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Home Government City of Rye Four Receive Awards from Human Rights Commission

Four Receive Awards from Human Rights Commission

(PHOTO: The 2022 Rye Youth Human Rights Award recognized Rye Neck seniors and Eduardo Ruigomez and James Fall.)
(PHOTO: The 2022 Rye Youth Human Rights Award recognized Rye Neck seniors and Eduardo Ruigomez and James Fall. Credit: Rye Neck High School.)

The Rye City Human Rights Commission has announced four individuals – three youths and one adult – are the recipients of its annual human rights awards. The recipients of the 2022 Rye Human Rights Awards will be recognized next Wednesday, February 1, 2023 at the Rye City Council meeting.

2022 Rye Human Rights Award

The 2022 Rye Human Rights Award was awarded to Christine Groves. Groves has served as co-president of the Children’s Philanthropy of Rye (part of the Rye Women’s Club) for the past four years. The organization is best known as the sponsor of the bake sale and concessions at annual Purchase Street Halloween window painting and the family portraits offered in Rye Town Park.

The Children’s Philanthropy has continuously had an outsized impact for low income families in Rye. For children whose families qualify for federally funded lunch programs, the Children’s Philanthropy of Rye raises funds to ensure that these children and their families receive food during summer and school breaks, gifts (often staples such as coats and boots) during the holidays, and support and scholarships for community summer camps, and youth enrichment programs.

Groves has organized community events to raise funds — from the Halloween window painting bake sale to the spring boutique to yoga classes.

“Christine is quietly benevolent, silently working to create equity in our community and ensure that all children in Rye have access to vital aspects of childhood,” said
Rita Capek, chair of the Rye Human Rights Commission. “She believes that all children have a right to adequate nutrition, warm clothes and opportunities to play — and she strives to make sure that those rights are realized for economically challenged children in Rye.”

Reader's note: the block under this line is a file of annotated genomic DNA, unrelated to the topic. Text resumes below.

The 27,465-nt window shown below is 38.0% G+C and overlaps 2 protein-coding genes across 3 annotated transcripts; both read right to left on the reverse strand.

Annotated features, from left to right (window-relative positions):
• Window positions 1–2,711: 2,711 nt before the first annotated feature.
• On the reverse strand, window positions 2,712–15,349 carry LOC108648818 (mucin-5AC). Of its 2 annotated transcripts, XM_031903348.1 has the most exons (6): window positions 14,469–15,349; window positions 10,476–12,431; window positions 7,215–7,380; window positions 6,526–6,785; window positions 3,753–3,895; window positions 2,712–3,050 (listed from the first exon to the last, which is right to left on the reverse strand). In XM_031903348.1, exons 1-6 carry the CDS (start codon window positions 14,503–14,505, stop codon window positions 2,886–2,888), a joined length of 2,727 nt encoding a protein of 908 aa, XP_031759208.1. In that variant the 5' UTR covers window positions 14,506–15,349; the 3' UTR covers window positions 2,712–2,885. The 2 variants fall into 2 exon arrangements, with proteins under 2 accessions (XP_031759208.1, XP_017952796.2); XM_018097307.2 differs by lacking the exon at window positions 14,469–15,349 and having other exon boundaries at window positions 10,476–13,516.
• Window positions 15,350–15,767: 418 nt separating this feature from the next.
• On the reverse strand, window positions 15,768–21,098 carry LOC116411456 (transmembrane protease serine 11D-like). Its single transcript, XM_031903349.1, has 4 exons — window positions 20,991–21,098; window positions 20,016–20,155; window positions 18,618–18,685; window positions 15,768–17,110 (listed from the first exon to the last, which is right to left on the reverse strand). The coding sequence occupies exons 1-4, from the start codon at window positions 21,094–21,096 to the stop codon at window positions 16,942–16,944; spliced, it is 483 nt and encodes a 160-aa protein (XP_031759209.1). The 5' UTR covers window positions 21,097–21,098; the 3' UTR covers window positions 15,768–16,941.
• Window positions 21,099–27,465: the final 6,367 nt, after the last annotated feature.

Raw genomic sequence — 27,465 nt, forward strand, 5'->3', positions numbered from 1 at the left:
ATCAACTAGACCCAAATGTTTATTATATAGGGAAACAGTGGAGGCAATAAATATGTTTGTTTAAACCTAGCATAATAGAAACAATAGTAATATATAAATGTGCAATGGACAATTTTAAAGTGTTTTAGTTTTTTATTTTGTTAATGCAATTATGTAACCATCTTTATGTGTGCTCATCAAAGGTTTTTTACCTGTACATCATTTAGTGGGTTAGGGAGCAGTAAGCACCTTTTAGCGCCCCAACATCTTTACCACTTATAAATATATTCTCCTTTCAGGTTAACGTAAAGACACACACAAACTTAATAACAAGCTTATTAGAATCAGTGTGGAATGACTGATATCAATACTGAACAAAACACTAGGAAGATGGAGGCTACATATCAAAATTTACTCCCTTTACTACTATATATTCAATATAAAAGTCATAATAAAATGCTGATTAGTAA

2022 Rye Youth Human Rights Award

The 2022 Rye Youth Human Rights Award recognized co-recipients this year. The first individuals are Rye Neck seniors James Fall and Eduardo Ruigomez. Fall and Ruigomez approached their teacher and advisor in order to start a club in Rye Neck to openly discuss ongoing societal issues. These students wanted a club where people felt safe expressing their feelings and where honest, open and necessary conversations would be welcome.

Throughout the year, the club discussed many topics that made headlines locally and worldwide. In the meetings, Fall and Ruigomez led conversations surrounding police misconduct, controversies and misunderstandings surrounding slogans like “defund the police.” They led conversations on the Ukraine conflict and the issue of race within this topic addressing the difference with which refugees from Ukraine were welcomed into neighboring countries while Syrian refugees faced many obstacles to entry.

“In creating this club, both Fall and Ruigomez created a space where open and honest conversation was valued,” said Capek. “Students learned more about the topics beyond the headlines as well as themselves. There was no judgment during discussions and people left feeling heard and better connected to their community.”

The Second 2022 Rye Youth Human Rights Award

The second 2022 Rye Youth Human Rights Award was awarded to Rye High School junior AJ Miller. Miller is one of over 60 RHS upper-class student ambassadors students who serve as a year-long “welcome wagon” for incoming 9th graders and students new to the high school. He was assigned to the GARNETS program as their ambassador. The G.A.R.N.E.T.S. is an inclusive special education program designed to help students Gaining Academic Rigor in a Natural Environment through Teaching Life Skills.

Miller and the other ambassadors who were assigned to the GARNETS co-founded the Bridges club whose mission is to build a welcoming, connected community and culture of acceptance at Rye High. They support and connect the most vulnerable students in meaningful inclusive ways during lunch, seasonal celebrations, and after-school activities. Miller is a leader of the club and helps to guide peers in making meaningful connections to peers with disabilities. He recently presented to the RCSD BOE on the work happening at Rye High to support inclusion.

“AJ’s work is the beginning of something wonderful so all students feel safe and welcome,” said Capek. “His dedication to the program as well as his desire to voluntarily spend time with his Special Needs peers outside of the program, fosters inclusion in the schools and our community.”

About the Awards

Nominations were solicited from the community in the two categories. The first category was for an individual (18 years or older) or organization whose efforts in 2022 made an important contribution to fostering human rights and/or relations in Rye City. The second award was open to individuals 18 years or younger who live in Rye or attend any of the schools in Rye City or Rye Neck whose efforts also made an important contribution to fostering human rights and/or relations in Rye City.

In 2021 the individual Rye Human Rights Award went to Dr. Genevieve Weber for her advocacy for the LGBTQ+ community and the youth award went to Amanda Yannett and Cristiana Villani, both Rye High School graduates, who organized the local Black Lives Matter march in 2020 that attracted more than 1,000 people and then, one month later, founded the Rye Coalition for Change.

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